Song: Star Search
Album: CBS Productions (1983-2003)
Genre: TV Show
Hi guys!!! Today, I thought it would be fun to write a little ’bout a forgotten talent show called “Star Search.” To be honest, I forgot what channel I used to watch it on, but, it had to have been either channel 5 or 7 in NYC. This show was on way longer than I realized. I remember watching it in the early 80s, however, the show lasted until about 2003. Star Search was a show similar to the Apollo; the only difference was that Star Search’s format was a lot more formal, and appeared to be more structured. The show was hosted by a number of people throughout the seasons, including Arsenio Hall (believe it or not). But the host I remembered the most was the late Ed McMahon. Mr. McMahon literally became a house hold name back then; in fact, I dare to say his popularity could be compared to the legendary sports announcer, the late Howard Cosell. They both had very distinctive voices. You knew immediately who they were the second you heard their voices. In fact, Ed McMahon was so popular, he often appeared on the late Johnny Carson Show just to hangout.
Truthfully, I Only Remembered Two Performers On The Show That Became Mega Famous!
To be honest, despite the fact that I did enjoy the show most of the time, I was an occasional watcher. Thinking back, I hadn’t realized just how many people Star Search has made famous! One guy that stuck in my head was a guy named Sam Harris. No disrespect, but…… If the late Patrick Swayze was gay, I think he’d look something like Sam Harris 🤣 💯! Come on, you know it’s true! LOLOL.. The audience appeared to have fallen completely in love with Harris. The song that put him on the map, was his rendition of “Somewhere Over The Rainbow.” You know, it’s funny, back then I thought he tore the shit out of this song. Now, 30+ years later, I think he put a lot of stress on his vocal chords. Then again, Star Search was the first of it’s kind, and perhaps that was what it meant for contestants to “give it their all.”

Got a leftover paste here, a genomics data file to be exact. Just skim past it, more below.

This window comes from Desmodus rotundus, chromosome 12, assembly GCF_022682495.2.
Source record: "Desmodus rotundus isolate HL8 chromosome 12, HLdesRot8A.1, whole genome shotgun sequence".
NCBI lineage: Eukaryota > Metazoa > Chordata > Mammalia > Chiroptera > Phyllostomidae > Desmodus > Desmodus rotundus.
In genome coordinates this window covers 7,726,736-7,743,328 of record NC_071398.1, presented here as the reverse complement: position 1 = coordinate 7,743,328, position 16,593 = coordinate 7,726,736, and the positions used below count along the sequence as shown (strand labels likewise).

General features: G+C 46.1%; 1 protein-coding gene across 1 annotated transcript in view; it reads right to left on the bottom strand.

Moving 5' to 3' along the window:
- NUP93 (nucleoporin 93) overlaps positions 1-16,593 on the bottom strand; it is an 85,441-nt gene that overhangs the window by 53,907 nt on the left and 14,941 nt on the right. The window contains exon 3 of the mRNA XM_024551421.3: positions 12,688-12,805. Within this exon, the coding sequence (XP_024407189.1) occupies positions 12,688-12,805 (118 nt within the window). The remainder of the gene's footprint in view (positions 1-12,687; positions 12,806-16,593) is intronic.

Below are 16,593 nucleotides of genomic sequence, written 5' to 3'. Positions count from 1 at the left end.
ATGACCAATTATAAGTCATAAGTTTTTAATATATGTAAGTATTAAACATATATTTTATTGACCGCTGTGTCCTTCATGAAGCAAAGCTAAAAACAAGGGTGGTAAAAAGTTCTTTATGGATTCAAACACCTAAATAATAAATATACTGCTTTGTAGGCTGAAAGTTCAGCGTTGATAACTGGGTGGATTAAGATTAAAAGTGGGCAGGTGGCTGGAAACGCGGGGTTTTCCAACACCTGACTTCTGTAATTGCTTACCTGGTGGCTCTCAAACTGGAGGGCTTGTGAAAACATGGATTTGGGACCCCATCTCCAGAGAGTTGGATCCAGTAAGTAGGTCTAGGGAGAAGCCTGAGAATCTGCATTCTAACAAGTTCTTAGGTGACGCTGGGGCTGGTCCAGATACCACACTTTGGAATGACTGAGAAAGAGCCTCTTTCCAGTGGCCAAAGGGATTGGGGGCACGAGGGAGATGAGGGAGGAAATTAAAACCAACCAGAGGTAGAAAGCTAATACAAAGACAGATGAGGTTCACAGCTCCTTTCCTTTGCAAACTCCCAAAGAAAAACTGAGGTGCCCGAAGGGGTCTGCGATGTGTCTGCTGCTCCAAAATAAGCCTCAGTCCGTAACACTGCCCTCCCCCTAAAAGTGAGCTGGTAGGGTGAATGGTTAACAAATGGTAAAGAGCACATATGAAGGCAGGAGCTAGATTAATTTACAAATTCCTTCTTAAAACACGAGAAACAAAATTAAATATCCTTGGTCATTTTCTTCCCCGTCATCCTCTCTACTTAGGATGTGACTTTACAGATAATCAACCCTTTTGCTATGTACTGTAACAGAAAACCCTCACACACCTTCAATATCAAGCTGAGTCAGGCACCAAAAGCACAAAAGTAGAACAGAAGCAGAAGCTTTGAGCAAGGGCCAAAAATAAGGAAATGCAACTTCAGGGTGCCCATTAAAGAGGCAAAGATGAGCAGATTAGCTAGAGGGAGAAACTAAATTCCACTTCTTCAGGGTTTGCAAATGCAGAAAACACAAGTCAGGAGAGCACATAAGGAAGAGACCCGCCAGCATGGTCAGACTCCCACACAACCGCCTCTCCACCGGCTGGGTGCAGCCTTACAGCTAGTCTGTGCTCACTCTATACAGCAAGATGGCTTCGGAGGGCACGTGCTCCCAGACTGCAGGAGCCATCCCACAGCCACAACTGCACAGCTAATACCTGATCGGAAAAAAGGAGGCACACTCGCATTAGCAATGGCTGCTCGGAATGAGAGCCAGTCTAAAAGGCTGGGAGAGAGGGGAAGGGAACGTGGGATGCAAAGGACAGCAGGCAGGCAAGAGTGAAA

Some Of The Biggest Celebrities That Started Off On Star Search Didn’t Perform All That Well!
One of my all-time favorite contestant of the show was a woman named Linda Eder. She left such a huge impression on me. Listen to Linda sing her rendition of “I Dreamed A Dream.” My jaw completely dropped to the floor when I heard her sing on the show for the first time. This was one woman I wish I could have saw perform live. Linda performs mostly Broadway tunes, and music standards. If you’re into this kind of thing, I definitely recommend you check her albums out. Sam Harris and Linda Eder are the only two performers that were prominent in my memory. However, below is a list of just a few contestants that became big names in their profession.
Beyonce, performed with a group called “Girls Tyme.”
Artist: Michael Sembello
Album: Flashdance (1983)
Wow! Talk about a 🔥hot🔥 & hairy muscle bear! *Cough* *Cough* Anyway…. The 80s were filled with all types of muscle bears everywhere, and they were not afraid to show-off their hairy chest 😜. Today, it appears that hairy chests are viewed as “unsightly,” and many men are encouraged to shave their chest hairs off 😳. Could you imagine? Being made to feel ashamed of part of what makes a guy a man? Oh, brother! I digress! Anywayzzz.. When you think of the 80s…….. Does anyone think of Michael Sembello anymore? In terms of music, Michael Sembello was a “jack of all trades! Not only does he play several instruments, he is an incredible songwriter!